A multi-agency operation to clean up part of a County Durham village has proved a major success, with 37 tonnes of rubbish, 30 fridge freezers and 11 TVs removed to date.
Durham County Council and agencies including Durham Constabulary, County Durham and Darlington Fire and Rescue Service, the office of the Police, Crime and Victims’ Commissioner, Horden Colliery Residents Association, Horden Parish Council, have joined forces for #WeAreNotJustANumber, a programme which is addressing issues linked to the environment and housing at the numbered streets area of the village.
The programme aims to encourage local people to play their part in the clean up, in order to create an increased sense of pride in where they live.
It has already seen two focused periods of activity in the area, starting in October and December respectively, the results of which have now been released.
These show that in the first two phases, county council staff removed 37 tonnes of rubbish from yards and gardens, 11 televisions and 30 fridge freezers.
The council’s team also fitted new gates or fencing at 60 properties to prevent waste being dumped in yards.
New waste and/or recycling bins were also provided to 69 homes, with council teams stencilling the property numbers onto both the containers and house walls or gates to ensure residents don’t lose them.
Contaminated bins were removed and side waste taken away with refuse collections, a practice which is continuing.
Rat baiting work was carried out at 29 homes while decorative boards were fitted to improve the appearance of 28 unsightly boarded up properties.
The council also contacted 127 private landlords about the need to have work done at their properties. Teams from the authority subsequently carried out work at 57 private properties.
Teams from the council also fitted 53 gas meter covers, 38 drain covers and 38 manhole covers.
The fire and rescue service carried out 22 Safe and Wellbeing Visits in the area, carrying out safety checks and fitting smoke alarms.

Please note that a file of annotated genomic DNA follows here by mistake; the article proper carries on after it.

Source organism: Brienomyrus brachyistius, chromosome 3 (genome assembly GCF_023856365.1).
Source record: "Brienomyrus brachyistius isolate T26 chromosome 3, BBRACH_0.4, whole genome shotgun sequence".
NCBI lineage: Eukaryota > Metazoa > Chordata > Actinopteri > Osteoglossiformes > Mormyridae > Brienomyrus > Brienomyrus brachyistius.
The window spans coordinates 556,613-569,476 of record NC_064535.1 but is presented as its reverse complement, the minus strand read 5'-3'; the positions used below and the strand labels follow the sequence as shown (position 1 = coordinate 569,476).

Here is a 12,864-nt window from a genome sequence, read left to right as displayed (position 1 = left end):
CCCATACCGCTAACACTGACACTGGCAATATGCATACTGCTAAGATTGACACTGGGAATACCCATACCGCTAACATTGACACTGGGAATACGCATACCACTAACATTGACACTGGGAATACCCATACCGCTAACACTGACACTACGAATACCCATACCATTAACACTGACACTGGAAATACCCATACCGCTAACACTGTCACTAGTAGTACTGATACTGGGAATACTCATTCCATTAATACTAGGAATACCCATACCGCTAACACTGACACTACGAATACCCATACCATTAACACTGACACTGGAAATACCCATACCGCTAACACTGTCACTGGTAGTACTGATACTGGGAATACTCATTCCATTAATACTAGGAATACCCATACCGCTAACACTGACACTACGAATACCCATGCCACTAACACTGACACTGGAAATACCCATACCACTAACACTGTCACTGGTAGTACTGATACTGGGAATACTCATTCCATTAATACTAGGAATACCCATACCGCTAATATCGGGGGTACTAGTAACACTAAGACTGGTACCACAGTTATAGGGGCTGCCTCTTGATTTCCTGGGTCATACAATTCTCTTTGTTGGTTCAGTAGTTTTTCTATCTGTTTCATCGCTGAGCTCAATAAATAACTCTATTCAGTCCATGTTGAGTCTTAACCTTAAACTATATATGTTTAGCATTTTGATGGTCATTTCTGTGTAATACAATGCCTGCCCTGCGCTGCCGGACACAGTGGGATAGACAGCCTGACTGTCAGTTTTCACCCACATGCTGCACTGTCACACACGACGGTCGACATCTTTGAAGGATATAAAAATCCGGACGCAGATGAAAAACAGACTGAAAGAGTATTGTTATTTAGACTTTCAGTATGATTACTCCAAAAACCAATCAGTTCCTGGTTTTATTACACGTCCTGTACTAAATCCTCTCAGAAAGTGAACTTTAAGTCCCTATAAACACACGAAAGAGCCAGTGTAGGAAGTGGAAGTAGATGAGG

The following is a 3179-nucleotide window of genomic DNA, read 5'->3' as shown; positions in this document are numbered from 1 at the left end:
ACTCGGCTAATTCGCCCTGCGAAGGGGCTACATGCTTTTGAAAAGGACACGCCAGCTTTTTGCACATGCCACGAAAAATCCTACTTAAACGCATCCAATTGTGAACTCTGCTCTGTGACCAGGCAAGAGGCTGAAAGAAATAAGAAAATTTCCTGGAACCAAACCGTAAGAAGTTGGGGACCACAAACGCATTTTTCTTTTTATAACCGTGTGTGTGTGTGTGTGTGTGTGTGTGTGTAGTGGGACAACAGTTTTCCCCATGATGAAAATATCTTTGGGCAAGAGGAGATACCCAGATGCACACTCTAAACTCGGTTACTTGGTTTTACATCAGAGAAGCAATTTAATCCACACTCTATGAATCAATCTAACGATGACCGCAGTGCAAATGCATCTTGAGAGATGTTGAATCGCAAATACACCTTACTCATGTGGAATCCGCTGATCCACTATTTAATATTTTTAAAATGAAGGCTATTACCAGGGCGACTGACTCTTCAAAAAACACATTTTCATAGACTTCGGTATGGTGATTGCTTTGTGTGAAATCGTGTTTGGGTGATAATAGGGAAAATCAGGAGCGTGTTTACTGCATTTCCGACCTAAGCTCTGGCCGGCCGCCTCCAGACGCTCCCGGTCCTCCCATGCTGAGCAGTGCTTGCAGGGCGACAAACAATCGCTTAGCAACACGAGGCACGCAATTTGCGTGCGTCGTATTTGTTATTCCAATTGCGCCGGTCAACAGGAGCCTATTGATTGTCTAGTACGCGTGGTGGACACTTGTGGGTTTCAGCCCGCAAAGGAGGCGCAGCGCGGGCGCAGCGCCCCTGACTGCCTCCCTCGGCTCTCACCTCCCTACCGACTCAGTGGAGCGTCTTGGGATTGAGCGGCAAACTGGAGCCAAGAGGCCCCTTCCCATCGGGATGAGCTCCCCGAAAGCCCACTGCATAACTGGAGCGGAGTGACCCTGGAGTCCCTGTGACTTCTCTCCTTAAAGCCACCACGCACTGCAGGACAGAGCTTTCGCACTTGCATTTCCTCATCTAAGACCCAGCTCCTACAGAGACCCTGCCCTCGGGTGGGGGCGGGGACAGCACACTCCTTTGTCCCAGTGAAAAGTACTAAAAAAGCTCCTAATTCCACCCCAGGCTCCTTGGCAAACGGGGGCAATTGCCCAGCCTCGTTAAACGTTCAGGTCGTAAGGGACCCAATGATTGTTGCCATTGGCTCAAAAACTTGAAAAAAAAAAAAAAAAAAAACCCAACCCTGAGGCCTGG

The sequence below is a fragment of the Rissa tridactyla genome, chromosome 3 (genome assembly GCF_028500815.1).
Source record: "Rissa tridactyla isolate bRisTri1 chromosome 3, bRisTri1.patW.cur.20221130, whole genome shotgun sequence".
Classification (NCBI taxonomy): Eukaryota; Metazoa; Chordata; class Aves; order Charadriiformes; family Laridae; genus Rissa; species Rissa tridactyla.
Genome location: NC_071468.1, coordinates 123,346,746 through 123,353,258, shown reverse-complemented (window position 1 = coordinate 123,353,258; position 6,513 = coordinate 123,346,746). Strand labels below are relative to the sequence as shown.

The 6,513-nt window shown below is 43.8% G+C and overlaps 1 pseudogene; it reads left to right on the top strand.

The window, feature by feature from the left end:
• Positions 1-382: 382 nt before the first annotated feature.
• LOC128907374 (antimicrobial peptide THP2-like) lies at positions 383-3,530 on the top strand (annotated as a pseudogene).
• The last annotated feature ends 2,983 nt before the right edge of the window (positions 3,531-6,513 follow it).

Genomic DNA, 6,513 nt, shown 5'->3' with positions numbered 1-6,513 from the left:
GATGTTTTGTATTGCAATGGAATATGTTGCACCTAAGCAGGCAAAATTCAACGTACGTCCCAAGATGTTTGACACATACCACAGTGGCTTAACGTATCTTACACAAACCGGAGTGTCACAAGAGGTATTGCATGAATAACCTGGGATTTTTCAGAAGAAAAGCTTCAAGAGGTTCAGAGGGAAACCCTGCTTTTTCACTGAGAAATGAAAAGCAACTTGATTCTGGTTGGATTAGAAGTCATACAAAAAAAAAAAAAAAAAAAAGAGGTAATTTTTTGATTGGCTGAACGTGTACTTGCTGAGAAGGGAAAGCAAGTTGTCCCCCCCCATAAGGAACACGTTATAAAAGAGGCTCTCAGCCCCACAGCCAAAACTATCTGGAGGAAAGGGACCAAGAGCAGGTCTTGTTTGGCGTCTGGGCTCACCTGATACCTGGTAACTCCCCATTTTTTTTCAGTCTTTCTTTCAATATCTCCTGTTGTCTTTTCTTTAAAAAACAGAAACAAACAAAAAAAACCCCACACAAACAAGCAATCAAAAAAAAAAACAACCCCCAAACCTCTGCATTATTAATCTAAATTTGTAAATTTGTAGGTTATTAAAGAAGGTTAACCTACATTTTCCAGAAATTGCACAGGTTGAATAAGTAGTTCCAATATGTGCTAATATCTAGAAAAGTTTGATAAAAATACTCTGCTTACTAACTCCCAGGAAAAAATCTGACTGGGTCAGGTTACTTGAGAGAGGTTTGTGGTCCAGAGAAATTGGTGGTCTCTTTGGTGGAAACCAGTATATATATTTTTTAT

Oliver Sherratt, the council’s head of direct services, said: “We are committed to working with partners and local residents to make a real difference in the numbered streets and we hope these figures show we are starting to do that.
“Our next steps will be enforcement – issuing fixed penalty notices against those that fly-tip or leave their gardens and yards untidy, and we will consider prosecution where these notices aren’t complied with.
“We will continue to look at what else can be done to improve conditions for people living in the numbered streets.”
Pat Barnett, chair of the residents association, said: “We are pleased to be associated with the magnificent activity of Durham County Council and other agencies, which is the beginning of an ongoing campaign to improve the wellbeing of all residents within the numbered streets area.
“We would encourage all residents to report any incidents or criminal damage.”
The fire service’s Easington district manager Phil Innis said: “Having working smoke detectors and doing some simple things can reduce the risk from fire in your home considerably. Taking part in this project has proven to be worthwhile with 22 homes better protected as a result. To request a free safe and wellbeing visit call us on 0845 2234221 or ring service headquarters on 0845 305 8383 and ask for community safety.”
Residents can report fly-tipping at www.durham.gov.uk/flytipping or 03000 2600 00, find out about bin collections at http://www.durham.gov.uk/bins or 03000 2600 00, arrange an assisted bin collection at www.durham.gov.uk/assistedcollections or 03000 2600 00, and find out about pest control at www.durham.gov.uk/pestcontrol or 03000 2610 00.
They are advised to call 999 in emergencies and 101 for non-urgent matters.